Effective Practive & Motivation

FAQ  |  recommended resources  |  piano: bare essentials  |  Effective Practice & Motivation

Below are some of the many different aspects involved in learning how to practice the piano effectively.

Environment | Goals | Musical Form | Rhythm | Fingering | Pedal | Posture & Tension | Method | Motivation | Memory


The Damper Pedal

The damper pedal creates interesting sounds at the piano and it can be fun to explore these sounds. The damper pedal is the pedal furthest to the right and is played with the right foot. The ball of the foot should remain in contact with the pedal even after the pedal has been lifted; this will help prevent additional sound occurring as a result of the foot 'hitting' the pedal. The heel should remain in contact with the floor at all times. Students will usually feel more comfortable if they do not sit too closely to the instrument.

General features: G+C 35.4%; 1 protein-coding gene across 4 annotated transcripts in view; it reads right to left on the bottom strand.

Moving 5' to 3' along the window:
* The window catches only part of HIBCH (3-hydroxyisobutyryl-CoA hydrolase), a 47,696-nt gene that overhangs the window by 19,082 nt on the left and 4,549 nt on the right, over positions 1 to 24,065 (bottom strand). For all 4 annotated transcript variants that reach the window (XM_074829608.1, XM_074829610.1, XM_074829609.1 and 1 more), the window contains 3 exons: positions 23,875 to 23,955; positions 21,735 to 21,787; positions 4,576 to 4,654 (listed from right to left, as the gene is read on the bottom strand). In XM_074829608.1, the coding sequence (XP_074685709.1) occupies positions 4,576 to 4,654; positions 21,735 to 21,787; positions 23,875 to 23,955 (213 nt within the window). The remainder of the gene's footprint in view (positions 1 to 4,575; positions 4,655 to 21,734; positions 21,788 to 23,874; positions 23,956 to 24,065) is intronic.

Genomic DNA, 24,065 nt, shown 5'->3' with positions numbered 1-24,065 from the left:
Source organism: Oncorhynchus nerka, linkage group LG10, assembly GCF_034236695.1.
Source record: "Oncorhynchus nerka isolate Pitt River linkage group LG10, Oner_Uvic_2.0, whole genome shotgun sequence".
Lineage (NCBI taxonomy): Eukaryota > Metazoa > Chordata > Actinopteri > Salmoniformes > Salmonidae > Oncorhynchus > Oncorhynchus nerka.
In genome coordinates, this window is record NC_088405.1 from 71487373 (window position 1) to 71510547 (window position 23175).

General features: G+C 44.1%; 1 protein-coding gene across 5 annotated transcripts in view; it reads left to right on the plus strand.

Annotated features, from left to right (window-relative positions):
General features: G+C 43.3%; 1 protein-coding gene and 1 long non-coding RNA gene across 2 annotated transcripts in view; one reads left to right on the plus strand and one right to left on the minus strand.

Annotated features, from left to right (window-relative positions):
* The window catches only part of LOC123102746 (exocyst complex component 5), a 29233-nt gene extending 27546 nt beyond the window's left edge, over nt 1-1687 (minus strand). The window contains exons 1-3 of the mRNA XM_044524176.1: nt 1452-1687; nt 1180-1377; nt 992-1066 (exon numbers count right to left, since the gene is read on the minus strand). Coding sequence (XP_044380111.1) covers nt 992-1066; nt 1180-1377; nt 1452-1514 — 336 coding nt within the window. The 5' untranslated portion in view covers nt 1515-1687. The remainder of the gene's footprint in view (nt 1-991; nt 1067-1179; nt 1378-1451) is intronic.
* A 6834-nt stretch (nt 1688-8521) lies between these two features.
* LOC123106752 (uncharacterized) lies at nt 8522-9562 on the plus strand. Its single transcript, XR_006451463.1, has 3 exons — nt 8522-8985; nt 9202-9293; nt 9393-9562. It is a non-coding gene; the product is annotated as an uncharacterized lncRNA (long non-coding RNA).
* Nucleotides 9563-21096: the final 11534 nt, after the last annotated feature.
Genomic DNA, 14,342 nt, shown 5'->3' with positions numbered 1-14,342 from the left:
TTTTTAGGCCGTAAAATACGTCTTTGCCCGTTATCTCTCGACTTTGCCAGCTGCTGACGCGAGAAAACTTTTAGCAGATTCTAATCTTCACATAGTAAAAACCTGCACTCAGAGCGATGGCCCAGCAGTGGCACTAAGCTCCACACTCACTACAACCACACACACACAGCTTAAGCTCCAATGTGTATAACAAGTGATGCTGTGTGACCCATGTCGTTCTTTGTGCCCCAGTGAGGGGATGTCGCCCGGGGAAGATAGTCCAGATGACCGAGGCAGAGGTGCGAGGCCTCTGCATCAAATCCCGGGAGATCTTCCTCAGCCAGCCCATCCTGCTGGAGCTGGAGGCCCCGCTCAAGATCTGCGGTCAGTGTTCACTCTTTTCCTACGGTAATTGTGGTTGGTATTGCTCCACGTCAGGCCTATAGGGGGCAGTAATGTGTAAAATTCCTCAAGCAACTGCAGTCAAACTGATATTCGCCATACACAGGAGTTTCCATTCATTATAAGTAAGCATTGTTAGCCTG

At first, beginning students will want to develop their coordination so that they are able to comfortably change the pedal at specific points in the music. Later, you may want to experiment with pressing the pedal to different depths which is often referred to as using ¼ pedal, ½ pedal and full pedal ( and many gradations in between!).

A common misconception is that when something sounds too blurry, the pedal needs to be changed more frequently. Although keeping the pedal down for too long can make a passage sound too blurry, sometimes a better solution will be to either adjust the amount of weight from the fingers, wrists and/or arms, or to change the depth of the pedal.

The same pedal techniques will not produce the same results on different pianos or different rooms. Good pedaling is an art; it requires constant listening and adjusting. Something else to consider is that different stylistic periods of music require different kinds of pedaling so an understanding of music history and stylistic periods is also helpful.

All content © by Donna Gross Javel